Sydney: Labor believes the NSW Government’s announcement of 100 school nurses to be shared between 2200 schools does not go far enough, especially after the Government failed to deliver its promised rollout of school counsellors across NSW.
Students have seen the largest disruption to their schooling in generations but 75 per cent of students will be forced to wait until after 2022 before receiving the counsellors promised in schools during the last election campaign.
Despite the Government’s big promises, not one additional school counsellor has been put in place in NSW schools to assist students with mental health over the course of the pandemic.
NSW Labor Leader Jodi McKay said: “This announcement means that nurses will spend most of their time driving between the 22 schools they are each required to be covering. It’s unworkable.”
Identity politics a ‘curse’: Former PM Howard
Sydney: Former prime minister John Howard says one of the curses of modern politics is identity politics.
“The politics that I learnt from the very beginning was the politics of developing a platform that was appealing to people no matter where they came from,” he said.
On politics and small business, Mr Howard said “you develop an attractive policy for small business - that appeals to men, it appeals to women”.
“It appeals to people of Chinese background, Middle-Eastern background … in other words you don’t need to pursue the identities if you have the right policy,” he said.
“What we are now doing is that we’re first of all choosing the identity – the goal is to achieve the support of the identity, not to maximise support for a good policy.
“I think one of the curses of modern politics is identity politics.”
Tensions boil over into violence as Trump fans clash with BLM protesters
Police were forced to intervene after a day of mostly peaceful protests in Washington DC became violent when Black Lives Matter and Antifa protesters crossed paths with Trump supporters on the main street leading to the White House.
Law enforcement officers blocked off streets in an effort to try and keep the two groups apart but were forced to protect a hotel where Trump fans were staying from anti-Trump activists.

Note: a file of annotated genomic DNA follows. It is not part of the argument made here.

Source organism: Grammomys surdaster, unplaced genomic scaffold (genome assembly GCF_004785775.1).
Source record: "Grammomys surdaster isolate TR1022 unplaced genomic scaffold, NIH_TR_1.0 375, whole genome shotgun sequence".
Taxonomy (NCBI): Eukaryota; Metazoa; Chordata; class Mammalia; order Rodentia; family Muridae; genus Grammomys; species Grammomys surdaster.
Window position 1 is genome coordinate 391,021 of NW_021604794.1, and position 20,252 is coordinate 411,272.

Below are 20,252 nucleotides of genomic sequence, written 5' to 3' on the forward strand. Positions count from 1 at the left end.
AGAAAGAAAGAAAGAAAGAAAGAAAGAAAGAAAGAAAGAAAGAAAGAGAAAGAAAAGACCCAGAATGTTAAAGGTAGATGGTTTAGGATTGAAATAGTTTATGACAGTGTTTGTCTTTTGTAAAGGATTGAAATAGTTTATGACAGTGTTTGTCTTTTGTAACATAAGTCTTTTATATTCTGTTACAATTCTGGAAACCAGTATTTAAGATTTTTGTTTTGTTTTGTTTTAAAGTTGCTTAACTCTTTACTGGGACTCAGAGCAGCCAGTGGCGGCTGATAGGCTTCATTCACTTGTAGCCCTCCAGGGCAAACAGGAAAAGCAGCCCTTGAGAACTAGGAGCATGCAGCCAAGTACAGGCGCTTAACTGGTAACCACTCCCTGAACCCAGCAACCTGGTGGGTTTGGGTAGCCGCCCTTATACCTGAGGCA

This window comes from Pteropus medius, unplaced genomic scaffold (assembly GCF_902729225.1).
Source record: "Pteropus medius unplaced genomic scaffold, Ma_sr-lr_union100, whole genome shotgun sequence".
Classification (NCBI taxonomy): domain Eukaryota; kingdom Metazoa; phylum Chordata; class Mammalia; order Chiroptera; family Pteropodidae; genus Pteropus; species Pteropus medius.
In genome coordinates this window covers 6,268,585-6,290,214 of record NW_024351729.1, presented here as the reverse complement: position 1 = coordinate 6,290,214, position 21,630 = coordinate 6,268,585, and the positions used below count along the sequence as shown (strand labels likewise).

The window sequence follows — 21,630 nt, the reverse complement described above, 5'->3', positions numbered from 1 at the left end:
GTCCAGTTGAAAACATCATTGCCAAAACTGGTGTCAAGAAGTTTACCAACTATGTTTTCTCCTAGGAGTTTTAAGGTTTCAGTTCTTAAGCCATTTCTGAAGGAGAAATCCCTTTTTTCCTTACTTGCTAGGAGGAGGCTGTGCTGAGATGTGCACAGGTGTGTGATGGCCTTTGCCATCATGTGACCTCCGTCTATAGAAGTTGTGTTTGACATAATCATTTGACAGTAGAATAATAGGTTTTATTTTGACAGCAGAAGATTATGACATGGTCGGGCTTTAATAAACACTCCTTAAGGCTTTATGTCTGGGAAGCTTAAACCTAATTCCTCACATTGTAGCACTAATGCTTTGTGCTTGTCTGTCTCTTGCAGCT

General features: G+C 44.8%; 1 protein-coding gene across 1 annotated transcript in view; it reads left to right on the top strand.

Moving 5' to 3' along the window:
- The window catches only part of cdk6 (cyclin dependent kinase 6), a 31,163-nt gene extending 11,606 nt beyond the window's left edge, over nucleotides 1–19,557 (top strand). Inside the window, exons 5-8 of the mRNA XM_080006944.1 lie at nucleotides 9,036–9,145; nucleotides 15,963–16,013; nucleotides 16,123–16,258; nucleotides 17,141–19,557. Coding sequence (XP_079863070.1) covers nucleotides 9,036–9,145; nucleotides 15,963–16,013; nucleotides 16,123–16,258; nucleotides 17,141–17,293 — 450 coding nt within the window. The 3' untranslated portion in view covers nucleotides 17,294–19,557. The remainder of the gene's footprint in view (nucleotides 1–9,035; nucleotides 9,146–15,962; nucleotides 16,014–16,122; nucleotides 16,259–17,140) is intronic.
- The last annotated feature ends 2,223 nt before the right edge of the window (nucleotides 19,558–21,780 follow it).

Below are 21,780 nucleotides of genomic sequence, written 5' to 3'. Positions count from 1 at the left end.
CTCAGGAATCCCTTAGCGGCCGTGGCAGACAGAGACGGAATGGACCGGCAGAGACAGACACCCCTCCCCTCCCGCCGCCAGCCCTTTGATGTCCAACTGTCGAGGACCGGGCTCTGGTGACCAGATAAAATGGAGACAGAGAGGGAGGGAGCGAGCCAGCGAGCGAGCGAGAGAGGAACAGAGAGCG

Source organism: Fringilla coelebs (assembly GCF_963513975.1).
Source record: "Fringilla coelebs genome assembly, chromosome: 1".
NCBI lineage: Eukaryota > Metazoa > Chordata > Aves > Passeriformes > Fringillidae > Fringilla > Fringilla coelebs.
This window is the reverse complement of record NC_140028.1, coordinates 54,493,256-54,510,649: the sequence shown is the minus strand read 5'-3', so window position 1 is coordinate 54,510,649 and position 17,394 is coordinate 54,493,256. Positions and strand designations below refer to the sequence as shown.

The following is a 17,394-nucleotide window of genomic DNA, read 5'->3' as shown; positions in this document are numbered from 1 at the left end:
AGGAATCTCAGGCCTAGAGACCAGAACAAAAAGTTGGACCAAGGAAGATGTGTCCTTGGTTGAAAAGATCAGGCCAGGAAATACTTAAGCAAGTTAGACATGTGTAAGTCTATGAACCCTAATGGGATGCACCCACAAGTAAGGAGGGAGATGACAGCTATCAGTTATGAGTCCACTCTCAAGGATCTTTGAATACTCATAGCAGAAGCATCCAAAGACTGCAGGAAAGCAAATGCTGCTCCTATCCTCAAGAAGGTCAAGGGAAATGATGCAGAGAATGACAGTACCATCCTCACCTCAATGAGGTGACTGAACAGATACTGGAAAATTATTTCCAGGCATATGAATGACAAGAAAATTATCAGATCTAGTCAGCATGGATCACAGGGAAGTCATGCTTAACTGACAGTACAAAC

The incident resulted in a stand-off which lasted nearly an hour and a separate incident resulted in stabbing which was perpetrated at Freedom Plaza.
A notable presence among the Trump supporters were the Proud Boys, a far-right group.
The day started of with tens of thousands of people descending on DC to voice their support for Donald Trump not conceding election defeat.
Sydney’s skies plastered with pro-Trump slogan
Sydney: Sydney’s skies have been littered with a pro Trump slogan calling for the outgoing US president to remain in office for the next four years.
A skywriting sign saying “Trump 2020” has been plastered across Sydney at approximately midday, echoing support for President Donald Trump who is claiming voting fraud in the recent election, which he lost to Joe Biden.
The statement coincides with major rallies in the US by Trump supporters who believe the President’s claims of a rigged election that has favoured Democrat voters.
It has widely been reported President Trump’s claims of a rigged election favouring Democrat voters are unsubstantiated. He is also yet to concede defeat.
Despite Australians being unable to vote in a US election, social media has erupted over the Sydney skyline being smeared with the pro-Trump slogan.
One Twitter user said “who would waste money on this in Sydney?”, while another said the call for support was “utterly disturbing”.
Election fraud claims 'have taken hold' amongst Trump's constituency
Trump fans rallying in Washington to support of the president’s claims of election fraud are acting as a counterweight to groups celebrating a Biden victory, according to New Republic Reporter Alex Shephard.
Those taking part in large pro-Trump demonstrations have been showing “they have his back,” he told media.
Mr Shephard pointed out the large rallies also revealed allegations about voter fraud had “really taken hold among a sizeable slice” of the Republican constituency.
Polls show between 70-90 per cent of Republicans have serious doubts about the results of the election, he said.